The 96-turbine wind farm is the latest project in Victoria as the state bids to looks to become the nation’s renewable energy leader.
But that could be hard to do if nothing is done to phase out coal-fired energy, the Greens say.
The wind farm, in Dundonnell in the state’s southwest, will save an estimated 700,000 tonnes of greenhouse gas emissions per year – equivalent to removing 170,000 cars from Victorian roads.
The approval of the project means 300 direct and indirect jobs will be created during construction, and the turbines will generate 1000Gwh of clean energy each year.
It’s enough to power 140,000 homes.
“It is a significant investment and part of our proudly aggressive agenda to make Victoria the renewable energy leader of our nation,” Premier Daniel Andrews told reporters on Tuesday.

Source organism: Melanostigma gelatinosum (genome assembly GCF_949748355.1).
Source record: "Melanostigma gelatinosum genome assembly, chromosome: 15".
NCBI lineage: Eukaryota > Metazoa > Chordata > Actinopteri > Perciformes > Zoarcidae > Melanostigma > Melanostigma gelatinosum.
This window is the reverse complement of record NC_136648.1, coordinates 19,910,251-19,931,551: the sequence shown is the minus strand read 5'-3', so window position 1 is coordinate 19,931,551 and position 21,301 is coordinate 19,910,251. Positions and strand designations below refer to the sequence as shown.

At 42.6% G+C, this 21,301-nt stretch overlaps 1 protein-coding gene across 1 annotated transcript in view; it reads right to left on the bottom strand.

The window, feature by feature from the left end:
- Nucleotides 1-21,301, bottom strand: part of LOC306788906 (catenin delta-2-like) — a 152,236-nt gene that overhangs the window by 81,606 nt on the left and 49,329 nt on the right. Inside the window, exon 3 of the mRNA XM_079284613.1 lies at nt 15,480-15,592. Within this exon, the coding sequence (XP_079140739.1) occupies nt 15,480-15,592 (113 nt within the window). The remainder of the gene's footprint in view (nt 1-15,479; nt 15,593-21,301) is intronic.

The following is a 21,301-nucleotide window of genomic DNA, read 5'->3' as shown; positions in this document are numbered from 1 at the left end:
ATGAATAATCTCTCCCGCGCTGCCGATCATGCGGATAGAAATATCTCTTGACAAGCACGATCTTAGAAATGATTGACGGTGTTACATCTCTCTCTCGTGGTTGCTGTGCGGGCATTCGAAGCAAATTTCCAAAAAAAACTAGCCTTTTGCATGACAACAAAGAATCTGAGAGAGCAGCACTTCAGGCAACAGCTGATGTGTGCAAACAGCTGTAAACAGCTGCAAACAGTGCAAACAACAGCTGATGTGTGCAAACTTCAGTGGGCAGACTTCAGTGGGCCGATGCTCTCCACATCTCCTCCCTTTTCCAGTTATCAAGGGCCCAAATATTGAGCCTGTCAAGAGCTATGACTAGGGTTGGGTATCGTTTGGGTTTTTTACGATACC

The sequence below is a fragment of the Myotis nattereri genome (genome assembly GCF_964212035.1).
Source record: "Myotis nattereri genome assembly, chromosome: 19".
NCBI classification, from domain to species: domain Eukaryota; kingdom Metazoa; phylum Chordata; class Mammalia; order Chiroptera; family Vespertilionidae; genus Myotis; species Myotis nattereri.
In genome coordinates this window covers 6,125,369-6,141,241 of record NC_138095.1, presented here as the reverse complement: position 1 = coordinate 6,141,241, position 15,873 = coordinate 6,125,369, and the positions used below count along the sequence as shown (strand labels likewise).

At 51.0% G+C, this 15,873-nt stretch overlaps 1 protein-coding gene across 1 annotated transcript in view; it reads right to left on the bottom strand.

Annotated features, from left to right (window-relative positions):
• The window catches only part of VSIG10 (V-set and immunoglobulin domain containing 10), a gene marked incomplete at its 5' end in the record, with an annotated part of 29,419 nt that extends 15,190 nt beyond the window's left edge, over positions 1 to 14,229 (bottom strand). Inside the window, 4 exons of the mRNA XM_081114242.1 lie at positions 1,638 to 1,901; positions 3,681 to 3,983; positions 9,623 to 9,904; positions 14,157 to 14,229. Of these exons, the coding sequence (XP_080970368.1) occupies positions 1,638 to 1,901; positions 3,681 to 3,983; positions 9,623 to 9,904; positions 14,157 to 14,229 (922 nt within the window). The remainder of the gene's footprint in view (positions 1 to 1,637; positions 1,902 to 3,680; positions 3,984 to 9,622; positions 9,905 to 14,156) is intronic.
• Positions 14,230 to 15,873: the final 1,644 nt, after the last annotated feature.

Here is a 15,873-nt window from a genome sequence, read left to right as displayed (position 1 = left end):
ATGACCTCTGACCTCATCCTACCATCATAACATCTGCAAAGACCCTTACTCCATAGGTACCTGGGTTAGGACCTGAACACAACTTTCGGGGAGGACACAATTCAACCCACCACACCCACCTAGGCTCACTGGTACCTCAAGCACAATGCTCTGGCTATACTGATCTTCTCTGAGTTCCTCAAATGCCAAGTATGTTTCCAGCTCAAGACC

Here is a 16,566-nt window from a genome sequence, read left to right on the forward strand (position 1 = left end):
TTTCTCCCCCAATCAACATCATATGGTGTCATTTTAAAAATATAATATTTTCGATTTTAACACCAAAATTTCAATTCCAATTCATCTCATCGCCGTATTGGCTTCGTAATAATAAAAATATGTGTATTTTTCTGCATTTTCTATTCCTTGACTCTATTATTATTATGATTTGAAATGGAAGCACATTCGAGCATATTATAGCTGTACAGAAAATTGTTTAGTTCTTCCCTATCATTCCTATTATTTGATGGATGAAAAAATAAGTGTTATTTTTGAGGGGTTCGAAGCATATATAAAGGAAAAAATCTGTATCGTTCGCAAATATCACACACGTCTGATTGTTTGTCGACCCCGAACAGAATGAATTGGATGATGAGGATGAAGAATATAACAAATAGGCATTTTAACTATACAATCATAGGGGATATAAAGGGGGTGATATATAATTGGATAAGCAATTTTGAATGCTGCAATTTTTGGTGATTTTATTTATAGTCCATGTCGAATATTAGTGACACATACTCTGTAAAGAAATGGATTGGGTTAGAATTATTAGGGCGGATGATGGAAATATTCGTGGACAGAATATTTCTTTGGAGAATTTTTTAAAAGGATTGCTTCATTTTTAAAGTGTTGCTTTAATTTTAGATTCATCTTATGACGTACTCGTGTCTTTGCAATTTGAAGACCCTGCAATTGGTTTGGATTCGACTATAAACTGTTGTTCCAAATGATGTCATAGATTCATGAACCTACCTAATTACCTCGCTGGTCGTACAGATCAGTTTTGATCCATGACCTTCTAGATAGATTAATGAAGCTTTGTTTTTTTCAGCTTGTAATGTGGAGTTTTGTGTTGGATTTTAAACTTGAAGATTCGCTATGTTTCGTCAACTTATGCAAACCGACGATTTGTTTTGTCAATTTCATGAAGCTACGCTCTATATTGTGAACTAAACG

Victorian Greens leader Greg Barber says wind farms that would create 2000 megawatts of energy have already been approved – but they are not being built because of an oversupply of coal-fired energy.
“It’s great having photo opportunities with wind farms and solar panels, but unless the government is wanting to phase out coal, it’s not going to make a difference to emissions,” Mr Barber told reporters.
Opposition spokesman Edward O’Donohue said it was critical that power is affordable and reliable for all Victorians.
Works for the Dundonnell project are due to begin within 12 months and it’s expected to be up and running in 2019.